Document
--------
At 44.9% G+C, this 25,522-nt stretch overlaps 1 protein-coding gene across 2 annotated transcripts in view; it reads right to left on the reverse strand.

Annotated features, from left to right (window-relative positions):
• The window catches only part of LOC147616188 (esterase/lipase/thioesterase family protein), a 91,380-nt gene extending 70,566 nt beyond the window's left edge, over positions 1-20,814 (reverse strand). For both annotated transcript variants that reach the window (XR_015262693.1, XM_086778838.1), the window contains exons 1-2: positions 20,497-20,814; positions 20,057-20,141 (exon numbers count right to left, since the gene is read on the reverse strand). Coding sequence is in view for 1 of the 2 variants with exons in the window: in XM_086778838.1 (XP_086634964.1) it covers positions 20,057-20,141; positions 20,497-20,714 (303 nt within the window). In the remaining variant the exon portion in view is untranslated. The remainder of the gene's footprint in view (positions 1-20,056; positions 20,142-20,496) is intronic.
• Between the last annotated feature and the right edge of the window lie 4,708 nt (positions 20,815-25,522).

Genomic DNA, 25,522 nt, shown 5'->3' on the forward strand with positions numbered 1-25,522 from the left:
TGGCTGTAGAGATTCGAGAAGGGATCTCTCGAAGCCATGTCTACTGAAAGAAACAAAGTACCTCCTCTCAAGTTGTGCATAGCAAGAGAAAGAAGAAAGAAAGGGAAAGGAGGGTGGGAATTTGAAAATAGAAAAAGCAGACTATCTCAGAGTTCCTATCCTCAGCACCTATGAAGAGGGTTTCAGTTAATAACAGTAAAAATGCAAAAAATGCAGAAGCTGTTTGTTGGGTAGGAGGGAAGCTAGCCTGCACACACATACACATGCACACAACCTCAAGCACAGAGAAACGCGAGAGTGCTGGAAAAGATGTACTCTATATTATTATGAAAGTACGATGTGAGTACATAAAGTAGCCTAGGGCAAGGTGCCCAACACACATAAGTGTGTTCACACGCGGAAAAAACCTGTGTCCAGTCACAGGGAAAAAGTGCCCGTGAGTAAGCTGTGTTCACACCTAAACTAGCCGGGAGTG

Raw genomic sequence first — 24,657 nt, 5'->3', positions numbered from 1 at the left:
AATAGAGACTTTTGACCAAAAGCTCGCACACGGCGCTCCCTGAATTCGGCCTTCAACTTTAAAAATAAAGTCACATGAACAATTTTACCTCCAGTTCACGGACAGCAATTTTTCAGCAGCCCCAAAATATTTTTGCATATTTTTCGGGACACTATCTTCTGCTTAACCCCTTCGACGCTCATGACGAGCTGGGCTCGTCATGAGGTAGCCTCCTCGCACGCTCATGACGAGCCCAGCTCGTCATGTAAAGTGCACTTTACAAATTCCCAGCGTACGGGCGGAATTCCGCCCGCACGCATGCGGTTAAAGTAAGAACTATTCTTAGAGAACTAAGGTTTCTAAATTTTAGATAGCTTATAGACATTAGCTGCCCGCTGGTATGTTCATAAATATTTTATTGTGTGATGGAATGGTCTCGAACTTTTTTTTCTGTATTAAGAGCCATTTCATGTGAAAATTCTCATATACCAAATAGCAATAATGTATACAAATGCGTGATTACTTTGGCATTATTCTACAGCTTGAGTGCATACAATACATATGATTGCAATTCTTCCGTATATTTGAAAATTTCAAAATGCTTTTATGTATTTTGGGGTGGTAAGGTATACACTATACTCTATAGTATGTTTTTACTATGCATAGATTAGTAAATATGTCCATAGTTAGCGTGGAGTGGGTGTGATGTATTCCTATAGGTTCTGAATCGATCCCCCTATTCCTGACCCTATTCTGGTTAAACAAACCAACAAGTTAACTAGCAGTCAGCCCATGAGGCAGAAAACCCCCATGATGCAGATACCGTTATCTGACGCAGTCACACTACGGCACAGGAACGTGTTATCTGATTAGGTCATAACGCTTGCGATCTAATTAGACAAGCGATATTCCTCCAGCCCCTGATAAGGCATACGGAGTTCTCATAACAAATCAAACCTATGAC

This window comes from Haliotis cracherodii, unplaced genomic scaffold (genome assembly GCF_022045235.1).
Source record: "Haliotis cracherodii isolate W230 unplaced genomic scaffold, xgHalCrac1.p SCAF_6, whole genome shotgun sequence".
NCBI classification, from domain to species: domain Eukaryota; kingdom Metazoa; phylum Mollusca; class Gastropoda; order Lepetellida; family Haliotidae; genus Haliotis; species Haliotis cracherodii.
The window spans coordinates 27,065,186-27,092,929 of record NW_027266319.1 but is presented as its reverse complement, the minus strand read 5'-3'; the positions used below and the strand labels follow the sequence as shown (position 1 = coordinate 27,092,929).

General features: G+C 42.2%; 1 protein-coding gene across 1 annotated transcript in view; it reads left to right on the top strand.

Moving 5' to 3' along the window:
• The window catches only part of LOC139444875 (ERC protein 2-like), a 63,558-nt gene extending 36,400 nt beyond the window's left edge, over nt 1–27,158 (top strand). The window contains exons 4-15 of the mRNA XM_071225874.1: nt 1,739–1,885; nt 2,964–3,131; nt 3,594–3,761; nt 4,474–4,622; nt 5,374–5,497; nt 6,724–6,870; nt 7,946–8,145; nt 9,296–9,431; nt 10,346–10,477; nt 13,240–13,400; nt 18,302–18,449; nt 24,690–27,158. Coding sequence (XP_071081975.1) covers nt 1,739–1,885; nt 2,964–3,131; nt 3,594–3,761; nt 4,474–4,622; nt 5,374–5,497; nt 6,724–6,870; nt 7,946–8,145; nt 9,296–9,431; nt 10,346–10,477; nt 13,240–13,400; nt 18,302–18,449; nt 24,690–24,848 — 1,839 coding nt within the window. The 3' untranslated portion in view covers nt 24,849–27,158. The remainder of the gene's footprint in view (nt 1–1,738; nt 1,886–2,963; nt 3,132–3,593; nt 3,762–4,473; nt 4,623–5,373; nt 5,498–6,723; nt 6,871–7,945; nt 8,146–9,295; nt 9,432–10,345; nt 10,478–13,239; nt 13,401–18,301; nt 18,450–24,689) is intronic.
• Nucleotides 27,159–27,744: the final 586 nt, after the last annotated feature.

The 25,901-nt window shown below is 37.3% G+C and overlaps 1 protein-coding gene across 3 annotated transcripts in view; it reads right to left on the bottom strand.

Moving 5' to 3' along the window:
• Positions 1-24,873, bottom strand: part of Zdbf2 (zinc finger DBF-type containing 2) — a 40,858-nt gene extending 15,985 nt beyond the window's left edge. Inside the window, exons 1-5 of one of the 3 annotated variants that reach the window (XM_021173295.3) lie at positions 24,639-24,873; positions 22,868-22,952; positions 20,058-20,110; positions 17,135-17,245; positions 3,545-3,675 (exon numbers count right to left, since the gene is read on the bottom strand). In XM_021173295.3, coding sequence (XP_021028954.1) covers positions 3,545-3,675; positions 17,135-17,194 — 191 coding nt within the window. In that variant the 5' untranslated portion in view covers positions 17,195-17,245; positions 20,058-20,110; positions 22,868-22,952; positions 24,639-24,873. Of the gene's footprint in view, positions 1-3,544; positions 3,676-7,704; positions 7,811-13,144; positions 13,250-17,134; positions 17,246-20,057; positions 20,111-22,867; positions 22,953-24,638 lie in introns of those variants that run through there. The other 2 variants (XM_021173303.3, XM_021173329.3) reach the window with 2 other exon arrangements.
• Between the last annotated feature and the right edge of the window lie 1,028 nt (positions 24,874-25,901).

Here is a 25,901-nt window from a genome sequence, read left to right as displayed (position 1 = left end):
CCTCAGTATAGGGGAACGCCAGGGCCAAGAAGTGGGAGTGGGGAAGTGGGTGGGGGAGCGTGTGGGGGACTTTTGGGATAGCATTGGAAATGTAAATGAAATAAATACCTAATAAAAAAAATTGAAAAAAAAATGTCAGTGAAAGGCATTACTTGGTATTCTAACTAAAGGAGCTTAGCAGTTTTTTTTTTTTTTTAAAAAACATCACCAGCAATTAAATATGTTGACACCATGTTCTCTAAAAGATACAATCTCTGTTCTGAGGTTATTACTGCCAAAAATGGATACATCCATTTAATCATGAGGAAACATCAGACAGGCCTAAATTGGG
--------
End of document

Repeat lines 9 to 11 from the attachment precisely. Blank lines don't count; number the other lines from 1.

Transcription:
This window comes from Haliotis cracherodii, unplaced genomic scaffold (genome assembly GCF_022045235.1).
Source record: "Haliotis cracherodii isolate W230 unplaced genomic scaffold, xgHalCrac1.p SCAF_6, whole genome shotgun sequence".
NCBI classification, from domain to species: domain Eukaryota; kingdom Metazoa; phylum Mollusca; class Gastropoda; order Lepetellida; family Haliotidae; genus Haliotis; species Haliotis cracherodii.